Course contents *
The course presents network calculus, which is a fundamental theory for quality-of-service provision and guarantees in communication networks such as ATM and Internet, and its latest application to emerging on-chip communication networks in advanced computing devices and systems.
The course is given in the form of lectures and seminars. It consists of three modules as follows:
Module I: Network Calculus basics and its application to macro-networks (6 Lectures/seminars)
This module introduces the quality-of-service problem and the basic network calculus concepts and results. Then its application to macro-networks such as ATM and Internet is presented.
Module II: Network Calculus applied to micro-networks (4 lectures/seminars)
This module applies the knowledge in Module I, shifting the focus from macro-networks to micro-networks, i.e. networks on chip. At first, on-chip router will be introduced together with xMAS (eXecutable Micro-Architecture Specification), a latest formal communication fabric modeling framework proposed by Intel researchers. Then the NoC quality-of-service analysis methodology will be presented with case studies.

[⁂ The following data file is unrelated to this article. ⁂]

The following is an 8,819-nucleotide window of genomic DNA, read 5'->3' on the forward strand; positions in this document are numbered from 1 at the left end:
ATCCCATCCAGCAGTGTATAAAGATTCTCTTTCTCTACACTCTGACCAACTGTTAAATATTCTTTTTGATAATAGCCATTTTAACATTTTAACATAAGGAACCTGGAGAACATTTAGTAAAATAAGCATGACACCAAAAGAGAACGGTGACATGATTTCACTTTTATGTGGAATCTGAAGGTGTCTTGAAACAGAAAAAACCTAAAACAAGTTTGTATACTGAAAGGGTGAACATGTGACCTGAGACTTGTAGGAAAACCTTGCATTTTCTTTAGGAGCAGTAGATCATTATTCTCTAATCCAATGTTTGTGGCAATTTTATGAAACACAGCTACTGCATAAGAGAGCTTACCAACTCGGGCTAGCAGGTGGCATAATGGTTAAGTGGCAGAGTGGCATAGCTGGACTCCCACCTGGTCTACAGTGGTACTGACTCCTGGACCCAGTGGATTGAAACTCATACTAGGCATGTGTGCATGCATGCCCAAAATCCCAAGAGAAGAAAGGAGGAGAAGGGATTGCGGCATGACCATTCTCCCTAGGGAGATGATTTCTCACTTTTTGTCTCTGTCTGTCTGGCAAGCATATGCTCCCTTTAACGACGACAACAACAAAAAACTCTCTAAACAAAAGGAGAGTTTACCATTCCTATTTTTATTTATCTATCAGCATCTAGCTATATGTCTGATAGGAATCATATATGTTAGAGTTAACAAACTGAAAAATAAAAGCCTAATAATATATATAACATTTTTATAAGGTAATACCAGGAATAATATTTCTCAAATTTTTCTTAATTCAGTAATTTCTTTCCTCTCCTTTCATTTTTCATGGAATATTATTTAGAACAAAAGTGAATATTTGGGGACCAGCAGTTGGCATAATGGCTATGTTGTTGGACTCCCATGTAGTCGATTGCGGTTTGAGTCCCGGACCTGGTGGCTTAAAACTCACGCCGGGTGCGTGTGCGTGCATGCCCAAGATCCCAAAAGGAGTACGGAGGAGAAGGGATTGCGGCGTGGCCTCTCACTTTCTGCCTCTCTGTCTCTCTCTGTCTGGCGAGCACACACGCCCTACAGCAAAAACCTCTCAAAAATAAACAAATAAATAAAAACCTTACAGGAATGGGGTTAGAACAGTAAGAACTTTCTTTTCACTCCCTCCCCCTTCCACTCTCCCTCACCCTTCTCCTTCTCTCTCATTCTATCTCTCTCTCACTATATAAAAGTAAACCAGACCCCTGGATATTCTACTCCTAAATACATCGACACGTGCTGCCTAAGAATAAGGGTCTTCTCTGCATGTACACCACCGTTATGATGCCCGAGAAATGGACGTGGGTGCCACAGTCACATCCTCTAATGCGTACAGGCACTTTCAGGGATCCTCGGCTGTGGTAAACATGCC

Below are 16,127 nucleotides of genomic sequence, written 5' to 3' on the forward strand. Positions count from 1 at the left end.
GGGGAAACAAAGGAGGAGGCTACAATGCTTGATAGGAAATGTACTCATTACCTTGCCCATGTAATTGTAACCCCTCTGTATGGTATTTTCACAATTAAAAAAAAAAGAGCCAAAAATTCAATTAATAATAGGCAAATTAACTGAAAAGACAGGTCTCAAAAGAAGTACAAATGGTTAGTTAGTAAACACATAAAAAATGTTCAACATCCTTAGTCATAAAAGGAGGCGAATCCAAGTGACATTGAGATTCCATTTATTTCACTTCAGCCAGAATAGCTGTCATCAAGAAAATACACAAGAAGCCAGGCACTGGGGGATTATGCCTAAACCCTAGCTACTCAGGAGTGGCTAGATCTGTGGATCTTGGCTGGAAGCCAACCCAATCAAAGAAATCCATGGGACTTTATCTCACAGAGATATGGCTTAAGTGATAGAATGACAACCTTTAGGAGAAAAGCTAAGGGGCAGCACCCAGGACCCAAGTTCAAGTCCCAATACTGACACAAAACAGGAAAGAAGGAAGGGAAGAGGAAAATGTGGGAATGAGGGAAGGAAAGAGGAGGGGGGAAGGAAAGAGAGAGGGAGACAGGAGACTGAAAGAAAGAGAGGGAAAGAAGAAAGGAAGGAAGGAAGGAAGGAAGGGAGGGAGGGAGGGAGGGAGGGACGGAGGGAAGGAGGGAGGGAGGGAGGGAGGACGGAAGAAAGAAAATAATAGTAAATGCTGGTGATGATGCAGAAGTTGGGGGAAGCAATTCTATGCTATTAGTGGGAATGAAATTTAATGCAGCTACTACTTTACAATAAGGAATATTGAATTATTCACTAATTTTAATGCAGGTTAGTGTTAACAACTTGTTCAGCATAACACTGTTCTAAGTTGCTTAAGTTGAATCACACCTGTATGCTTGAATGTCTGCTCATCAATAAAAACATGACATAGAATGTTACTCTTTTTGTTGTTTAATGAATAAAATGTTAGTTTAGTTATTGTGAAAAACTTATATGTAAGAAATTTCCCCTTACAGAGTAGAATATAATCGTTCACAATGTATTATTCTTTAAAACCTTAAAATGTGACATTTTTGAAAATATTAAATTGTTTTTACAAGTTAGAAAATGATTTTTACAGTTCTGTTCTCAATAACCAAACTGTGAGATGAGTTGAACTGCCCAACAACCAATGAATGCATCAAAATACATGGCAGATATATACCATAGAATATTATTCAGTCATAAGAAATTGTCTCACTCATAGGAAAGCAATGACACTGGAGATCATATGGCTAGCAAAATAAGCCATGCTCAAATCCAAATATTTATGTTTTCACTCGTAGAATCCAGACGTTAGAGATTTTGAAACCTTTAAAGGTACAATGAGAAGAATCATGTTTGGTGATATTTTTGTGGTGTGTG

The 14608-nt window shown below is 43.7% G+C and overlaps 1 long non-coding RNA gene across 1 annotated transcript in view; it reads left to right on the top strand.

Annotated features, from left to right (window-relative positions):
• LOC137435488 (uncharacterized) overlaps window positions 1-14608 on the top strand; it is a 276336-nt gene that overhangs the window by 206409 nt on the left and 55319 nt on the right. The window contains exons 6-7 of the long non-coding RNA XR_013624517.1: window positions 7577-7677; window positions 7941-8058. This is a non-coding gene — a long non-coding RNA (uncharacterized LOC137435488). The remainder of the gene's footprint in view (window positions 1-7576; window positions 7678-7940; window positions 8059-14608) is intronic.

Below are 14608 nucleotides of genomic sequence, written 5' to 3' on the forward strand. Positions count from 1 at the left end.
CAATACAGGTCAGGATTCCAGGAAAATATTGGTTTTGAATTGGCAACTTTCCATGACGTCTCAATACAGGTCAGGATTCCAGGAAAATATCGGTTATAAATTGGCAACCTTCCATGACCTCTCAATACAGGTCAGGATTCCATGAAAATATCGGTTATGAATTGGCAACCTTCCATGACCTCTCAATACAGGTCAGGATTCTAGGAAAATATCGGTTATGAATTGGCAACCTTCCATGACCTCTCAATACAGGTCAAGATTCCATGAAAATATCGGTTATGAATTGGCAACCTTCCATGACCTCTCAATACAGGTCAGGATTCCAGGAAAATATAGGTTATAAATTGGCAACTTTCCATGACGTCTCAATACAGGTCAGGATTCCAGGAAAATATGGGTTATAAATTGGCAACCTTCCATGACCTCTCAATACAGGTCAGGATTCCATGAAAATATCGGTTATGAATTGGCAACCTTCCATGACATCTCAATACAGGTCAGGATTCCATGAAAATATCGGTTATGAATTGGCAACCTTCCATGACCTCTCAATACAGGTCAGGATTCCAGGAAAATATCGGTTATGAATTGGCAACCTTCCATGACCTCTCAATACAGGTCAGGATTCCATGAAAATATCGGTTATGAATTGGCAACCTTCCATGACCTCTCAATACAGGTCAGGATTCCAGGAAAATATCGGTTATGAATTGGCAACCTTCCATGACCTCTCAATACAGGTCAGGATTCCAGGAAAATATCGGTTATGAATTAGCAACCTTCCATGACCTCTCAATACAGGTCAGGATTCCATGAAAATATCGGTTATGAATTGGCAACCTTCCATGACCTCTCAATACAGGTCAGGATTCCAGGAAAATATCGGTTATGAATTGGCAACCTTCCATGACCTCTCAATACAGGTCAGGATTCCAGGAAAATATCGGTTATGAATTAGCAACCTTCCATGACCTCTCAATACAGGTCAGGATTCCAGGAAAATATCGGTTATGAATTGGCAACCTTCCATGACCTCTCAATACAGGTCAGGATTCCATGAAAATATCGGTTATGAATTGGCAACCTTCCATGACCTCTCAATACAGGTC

Module III: Advanced topics (2 lectures/seminars)
This module is optional. It presents advanced topics in deterministic network calculus, looking into stochastic network calculus and energy calculus.
The course content is subject to improvement reflecting latest research developments in the area.
Intended learning outcomes *
After studying the course, the students shall achieve the following learning outcomes:
- Understand the fundamental network calculus concepts and master the main results of network calculus;
- Be able to apply the theory to solve defined analytic problems in finding delay, backlog, and throughput bounds in macro- and micro- networks;
- Be able to apply the concepts and methods to build proper analytical models to analyze the QoS guarantees in communication networks;
- Beyond hand derivation of closed-form formulas, be able to build simulation models in VHDL/Verilog or C++/SystemC to validate the correctness and tightness of the analytic results.